Royal Avenue was developed as the main shopping and office street of late Victorian Belfast. It was the jewel in terms of city streets, but I think the jewel has lost some of its sparkle.
The street is still lined with many excellent Victorian buildings, but the Troubles, the economic downturn and other factors have taken their toll.
City and town centres are feeling the pressure across the British Isles and Belfast is no exception.
In the 17th and 18th centuries Royal Avenue was a narrow street and, in the middle of the 19th century, it was "an unhealthy and unsavoury area", with dozens of butcher's shops.
The town council decided something had to be done and the old street was demolished in 1880-81. In the process, 4,000 people had to be rehoused.
The new Royal Avenue was designed to provide a spectacular boulevard from Donegall Square and the old White Linen Hall up to York Street.
It was a fine example of town planning and it produced a magnificent streetscape that survived almost intact until the mid-1980s.
Royal Avenue was the main thoroughfare for a city that was prosperous and prospering. It was a busy and bustling street filled with shoppers, workers and businessmen, a street full of people from every part of Belfast and beyond.
It was in the heart of the city and the high-quality designs and the attention to detail reflected the importance of what became the premier street in our capital city.
Today, however, Royal Avenue and Donegall Place have lost some of their sparkle. During the day the footfall is lower and in the evening there are few people about. Is that the sort of city centre we want?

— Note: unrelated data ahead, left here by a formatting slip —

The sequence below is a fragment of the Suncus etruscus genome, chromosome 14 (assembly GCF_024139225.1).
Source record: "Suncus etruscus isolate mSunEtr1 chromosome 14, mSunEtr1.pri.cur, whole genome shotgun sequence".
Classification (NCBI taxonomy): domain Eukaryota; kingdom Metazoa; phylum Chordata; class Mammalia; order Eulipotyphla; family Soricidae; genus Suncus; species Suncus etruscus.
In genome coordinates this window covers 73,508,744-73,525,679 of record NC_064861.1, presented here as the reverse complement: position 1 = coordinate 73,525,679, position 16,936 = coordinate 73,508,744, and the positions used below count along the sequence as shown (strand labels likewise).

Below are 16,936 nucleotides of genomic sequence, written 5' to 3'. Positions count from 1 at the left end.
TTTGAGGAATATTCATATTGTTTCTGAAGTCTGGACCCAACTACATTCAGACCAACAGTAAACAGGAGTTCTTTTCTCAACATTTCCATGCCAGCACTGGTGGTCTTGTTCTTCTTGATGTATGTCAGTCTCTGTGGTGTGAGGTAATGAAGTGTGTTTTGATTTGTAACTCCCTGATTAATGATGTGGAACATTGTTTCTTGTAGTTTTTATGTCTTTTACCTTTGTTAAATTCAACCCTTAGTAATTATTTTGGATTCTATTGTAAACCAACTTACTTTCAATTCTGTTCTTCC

As DSD minister I have overseen significant investment by the Northern Ireland Executive, in partnership with Belfast City Council, in the Streets Ahead programme. This has already improved the appearance and attractiveness of Donegall Place.
Work is ongoing in Bank Square and, in the coming years, the next stage of the Streets Ahead programme will enhance Royal Avenue.
The completion of the new campus for the University of Ulster in York Street in 2018 can have a positive impact on the surrounding area, including Royal Avenue.
More than 15,000 students and staff will be studying and working on the campus and this will result in an increased footfall for local shops and businesses. But there is more that can be done.
Look up at the upper storeys of those five and six-storey buildings and it seems that many of those upper storeys are lying empty or underused. I can't imagine that a ground-floor shop requires all that storage space.
Could those empty floors become spaces in which people work or live? Could they become an additional source of income?
I have already tasked officials in my department to bring forward a piece of work on how we might introduce city living into Royal Avenue and other areas of our city centre.
We also need to attract more high-end retail, coffee shops and restaurants back into Royal Avenue. We need a main thoroughfare, a grand boulevard, where residents and tourists alike can spend their evenings enjoying the city centre, during the day and in the evening.
All this will require a joined-up approach by the Northern Ireland Executive. It will also require Government departments to work with the city council and the private sector, retail and other businesses to breathe new life into our city centre.
Large cities have a regional role and Belfast is an economic driver for this region of the United Kingdom. The success, or failure, of Belfast, including its city centre, affects everyone in Northern Ireland.
Sometimes we only recognise the value of something after we have lost it. Let's make sure that we all recognise the value of Royal Avenue and work together to put the sparkle back – before it's too late.
Nelson McCausland MLA is Minister for Social Development